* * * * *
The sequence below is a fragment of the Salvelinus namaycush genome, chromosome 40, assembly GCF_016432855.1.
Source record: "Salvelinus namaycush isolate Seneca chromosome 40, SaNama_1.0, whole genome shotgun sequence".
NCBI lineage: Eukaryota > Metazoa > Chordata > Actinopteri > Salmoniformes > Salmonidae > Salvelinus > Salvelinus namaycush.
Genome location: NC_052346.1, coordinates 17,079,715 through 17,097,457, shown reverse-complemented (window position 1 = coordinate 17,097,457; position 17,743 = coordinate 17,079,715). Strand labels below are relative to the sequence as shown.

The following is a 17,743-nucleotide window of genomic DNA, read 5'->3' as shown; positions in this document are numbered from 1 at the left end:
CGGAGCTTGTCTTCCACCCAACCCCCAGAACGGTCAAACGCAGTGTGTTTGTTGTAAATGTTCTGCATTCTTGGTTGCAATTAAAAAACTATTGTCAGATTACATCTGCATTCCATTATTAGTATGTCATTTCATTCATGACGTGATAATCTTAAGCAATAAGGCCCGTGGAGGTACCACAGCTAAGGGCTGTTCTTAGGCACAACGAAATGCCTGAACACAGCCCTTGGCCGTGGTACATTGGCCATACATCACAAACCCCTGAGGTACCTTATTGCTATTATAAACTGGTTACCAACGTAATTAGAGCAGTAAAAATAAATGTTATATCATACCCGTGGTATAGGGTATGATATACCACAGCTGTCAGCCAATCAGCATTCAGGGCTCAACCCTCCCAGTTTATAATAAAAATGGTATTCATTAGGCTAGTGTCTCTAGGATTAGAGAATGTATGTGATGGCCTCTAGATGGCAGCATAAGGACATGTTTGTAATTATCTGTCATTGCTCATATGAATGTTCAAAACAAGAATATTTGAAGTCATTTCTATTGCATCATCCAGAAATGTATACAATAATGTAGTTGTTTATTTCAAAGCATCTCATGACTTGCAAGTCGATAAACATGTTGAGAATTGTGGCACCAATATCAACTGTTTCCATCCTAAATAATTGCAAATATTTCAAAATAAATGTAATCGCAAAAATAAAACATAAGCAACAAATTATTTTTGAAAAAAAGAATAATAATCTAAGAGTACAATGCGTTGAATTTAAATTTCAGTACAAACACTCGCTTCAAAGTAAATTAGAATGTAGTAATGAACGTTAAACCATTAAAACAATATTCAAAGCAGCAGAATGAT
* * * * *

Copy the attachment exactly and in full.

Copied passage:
The sequence below is a fragment of the Salvelinus namaycush genome, chromosome 40, assembly GCF_016432855.1.
Source record: "Salvelinus namaycush isolate Seneca chromosome 40, SaNama_1.0, whole genome shotgun sequence".
NCBI lineage: Eukaryota > Metazoa > Chordata > Actinopteri > Salmoniformes > Salmonidae > Salvelinus > Salvelinus namaycush.
Genome location: NC_052346.1, coordinates 17,079,715 through 17,097,457, shown reverse-complemented (window position 1 = coordinate 17,097,457; position 17,743 = coordinate 17,079,715). Strand labels below are relative to the sequence as shown.

The following is a 17,743-nucleotide window of genomic DNA, read 5'->3' as shown; positions in this document are numbered from 1 at the left end:
CGGAGCTTGTCTTCCACCCAACCCCCAGAACGGTCAAACGCAGTGTGTTTGTTGTAAATGTTCTGCATTCTTGGTTGCAATTAAAAAACTATTGTCAGATTACATCTGCATTCCATTATTAGTATGTCATTTCATTCATGACGTGATAATCTTAAGCAATAAGGCCCGTGGAGGTACCACAGCTAAGGGCTGTTCTTAGGCACAACGAAATGCCTGAACACAGCCCTTGGCCGTGGTACATTGGCCATACATCACAAACCCCTGAGGTACCTTATTGCTATTATAAACTGGTTACCAACGTAATTAGAGCAGTAAAAATAAATGTTATATCATACCCGTGGTATAGGGTATGATATACCACAGCTGTCAGCCAATCAGCATTCAGGGCTCAACCCTCCCAGTTTATAATAAAAATGGTATTCATTAGGCTAGTGTCTCTAGGATTAGAGAATGTATGTGATGGCCTCTAGATGGCAGCATAAGGACATGTTTGTAATTATCTGTCATTGCTCATATGAATGTTCAAAACAAGAATATTTGAAGTCATTTCTATTGCATCATCCAGAAATGTATACAATAATGTAGTTGTTTATTTCAAAGCATCTCATGACTTGCAAGTCGATAAACATGTTGAGAATTGTGGCACCAATATCAACTGTTTCCATCCTAAATAATTGCAAATATTTCAAAATAAATGTAATCGCAAAAATAAAACATAAGCAACAAATTATTTTTGAAAAAAAGAATAATAATCTAAGAGTACAATGCGTTGAATTTAAATTTCAGTACAAACACTCGCTTCAAAGTAAATTAGAATGTAGTAATGAACGTTAAACCATTAAAACAATATTCAAAGCAGCAGAATGAT